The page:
The poem “Because I could not stop for Death” is one of Dickinson’s many poems influenced by her religion. In this poem, Dickinson is trying to depict herself from beyond the grave, as if she has already died. She describes how she was too caught up in her own life to be stopped by death; hence the title of this work. It also explains that she, unlike the people around her who are so focused on being saved by God when they die, was so busy with everything else to care. The first stanza in the poem, “Because I could not stop for Death / He kindly stopped for me / The Carriage held but just Ourselves / And Immortality” (“Because I could not stop for Death” 1-4), describes death practically picking up the author in a carriage with just themselves and immortality. Then in the second stanza, Death’s civility is Dickinson explaining that Death is teaching her to give up all of the things that had made her busy, so she could enjoy the ‘ride’ to the end of her life. The third stanza is Emily Dickinson explaining all of the things in the world that she is leaving behind, some that she was toopreoccupied to notice before. The transitions she uses between the stanzas, are of her leaving the old world and entering a different, gloomier one: “We passed the Setting Sun / Or rather – He passed us” (“Because I could not stop for Death” 12-13). In this stanza, she finally realizes that she is dead and her past life is gone. Her death becomes a bit physical too, with her describing her gown and the chill outside, and the same in the next stanza. The final stanza describes what Dickinson meant by Immortality in the beginning of the poem. She describes how, even though it had been centuries since she died, to her it only feels like a day (Cullina, Chainani, et al par.7-14). In this poem, Dickinson gives death a personality, and the personality she gives death reflects the personality she gives to God. She portrays death as a journey after a busy life, which lasts an eternity but does not feel very long at all. Another one of Emily Dickinson poems, “Some keep the Sabbath going to Church”, more literally relates to her view and practices of religion by describing faith.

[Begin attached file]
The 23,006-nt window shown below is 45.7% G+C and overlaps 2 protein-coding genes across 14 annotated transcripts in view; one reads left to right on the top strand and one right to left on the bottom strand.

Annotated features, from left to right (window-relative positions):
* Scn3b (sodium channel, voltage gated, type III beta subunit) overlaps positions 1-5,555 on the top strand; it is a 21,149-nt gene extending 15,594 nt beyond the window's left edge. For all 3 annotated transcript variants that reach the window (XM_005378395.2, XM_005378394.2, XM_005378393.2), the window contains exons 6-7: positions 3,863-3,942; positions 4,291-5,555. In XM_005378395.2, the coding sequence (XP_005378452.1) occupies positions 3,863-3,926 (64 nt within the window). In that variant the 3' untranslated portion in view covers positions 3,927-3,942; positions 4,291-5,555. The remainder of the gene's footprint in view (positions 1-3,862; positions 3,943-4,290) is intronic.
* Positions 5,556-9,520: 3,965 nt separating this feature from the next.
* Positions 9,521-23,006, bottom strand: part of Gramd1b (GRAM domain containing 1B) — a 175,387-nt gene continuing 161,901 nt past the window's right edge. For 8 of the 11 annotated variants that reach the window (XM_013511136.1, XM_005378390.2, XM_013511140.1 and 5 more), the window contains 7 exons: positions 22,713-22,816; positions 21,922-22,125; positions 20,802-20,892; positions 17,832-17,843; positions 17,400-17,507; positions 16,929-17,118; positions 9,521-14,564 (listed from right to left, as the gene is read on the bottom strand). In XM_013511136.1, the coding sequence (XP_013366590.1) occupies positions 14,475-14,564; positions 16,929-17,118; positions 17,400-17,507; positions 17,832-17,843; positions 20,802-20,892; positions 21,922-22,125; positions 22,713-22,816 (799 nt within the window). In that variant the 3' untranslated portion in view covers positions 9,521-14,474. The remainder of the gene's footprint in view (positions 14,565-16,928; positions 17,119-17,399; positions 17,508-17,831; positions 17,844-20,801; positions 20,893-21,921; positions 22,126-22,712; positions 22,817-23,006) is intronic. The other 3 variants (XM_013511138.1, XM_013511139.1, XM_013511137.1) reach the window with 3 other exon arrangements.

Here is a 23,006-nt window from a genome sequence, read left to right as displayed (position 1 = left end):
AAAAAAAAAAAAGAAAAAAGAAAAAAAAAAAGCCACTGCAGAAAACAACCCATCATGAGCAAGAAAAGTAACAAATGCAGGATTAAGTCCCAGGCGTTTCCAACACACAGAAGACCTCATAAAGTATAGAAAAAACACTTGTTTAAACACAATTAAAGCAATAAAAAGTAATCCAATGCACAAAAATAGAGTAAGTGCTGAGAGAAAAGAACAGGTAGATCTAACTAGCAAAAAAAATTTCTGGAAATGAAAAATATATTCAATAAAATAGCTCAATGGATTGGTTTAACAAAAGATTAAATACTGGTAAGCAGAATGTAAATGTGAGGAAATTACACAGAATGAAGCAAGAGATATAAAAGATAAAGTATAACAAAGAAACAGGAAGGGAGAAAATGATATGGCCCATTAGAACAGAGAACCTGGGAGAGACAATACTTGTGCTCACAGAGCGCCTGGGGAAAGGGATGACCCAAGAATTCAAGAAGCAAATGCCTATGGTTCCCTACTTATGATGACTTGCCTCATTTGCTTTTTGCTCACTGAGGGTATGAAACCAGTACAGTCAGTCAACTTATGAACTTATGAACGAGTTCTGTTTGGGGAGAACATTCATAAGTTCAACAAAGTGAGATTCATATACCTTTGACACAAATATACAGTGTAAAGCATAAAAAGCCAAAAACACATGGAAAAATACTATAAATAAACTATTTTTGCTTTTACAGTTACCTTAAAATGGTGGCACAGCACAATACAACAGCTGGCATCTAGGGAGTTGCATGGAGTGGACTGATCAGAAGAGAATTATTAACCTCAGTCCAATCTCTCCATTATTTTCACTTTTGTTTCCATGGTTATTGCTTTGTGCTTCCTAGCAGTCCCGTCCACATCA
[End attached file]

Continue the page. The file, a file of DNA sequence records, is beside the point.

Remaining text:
The first stanza in Dickinson’s poem talks about how different people keep their religious views alive. She says that “Some keep the Sabbath going to Church / I keep it, staying at Home” (“Some keep the Sabbath going to Church” 1-2). She describes that in going to the Sabbath, they are giving their faith to the Lord. She then goes on to say, that by staying home and worshipping God at home is keeping her faith and relationship with God in a more real and alive way. In the following stanza, she describes how some people wear their robes to prove their righteousness to God and the faith, while Dickinson does not need to prove her faith to others, she proved to herself enough how much God means to her, and does not need to try and prove her love of God to everyone else. This stanza helps explain that a person who has to convince others that they are true to God means that their inner self does not agree that they are as faithful as they really should be. Someone who is truly faithful to God would not have to brag or show it off to the rest of the world, but they would know inside of themselves that however they act they will be sent up to heaven. The final stanza explains that God is always preaching, but the sermon is not the type heard at Church. He preaches every day and going to mass will not affect how He preaches. No matter if a person is faithful in others eyes or not, she explains that there is not any doubt of His undying love for His truly good, and faithful people. Emily Dickinson uses her poem to say that it is not necessary show off a person’s faith to others, to be rewarded with heaven. She says that true believers do not have to show off to the world the fact that they are going to heaven by wearing robes, attending mass, and declaring themselves “saved”. The true believers know that they are going all along, whether they prove it to everyone else or not (“Exposing the Hypocrisy of Religion in Emily Dickinson’s Some Keep the Sabbath Going to Church” par. 1-6). As religion has a strong influence on many people’s lifestyles, Emily Dickinson’s religion and her true spirituality had a strong influence on her poetry. Two of her poems, “Some Keep the Sabbath going to Church” and “Because I could not stop for Death” are both examples of how religion influenced her poetry.
Cullina, Alice, Soman Chainani, and et al. “Emily Dickinson’s Collected Poems Study Guide : Summary and Analysis of “Because I could not stop for Death”” GradeSaver. N.p., 26 Jul 2009. Web. 30 Apr 2012. Dickinson, Emily. Some Keep The Sabbath Going to Church. Johnson, Thomas H. The Complete Poems of Emily Dickinson. New York: Back Bay Books, 30 Jan 1976. Print. Dickinson, Emily. Because I could not stop for Death. Johnson, Thomas H. The Complete Poems of Emily Dickinson. New York: Back Bay Books, 30 Jan 1976. Print. “Emily Dickinson – Poets.org”. Poets.org. Academy of American Poets, n.d. Web. 10 Apr 2012. “Exposing the Hypocrisy of Religion in Emily Dickinson’s Some Keep the Sabbath Going to Church”. 123HelpMe.com. 30 Apr 2012 Pettinger, Tejvan R. “Emily Dickinson Biography”. BiographyOnline. N.p., 26 June 2006. Web. 10 Apr 2012. “The Spirituality of Emily Dickinson”. Sumangali. N.p., 10 May 2008. Web. 10 Apr 2012.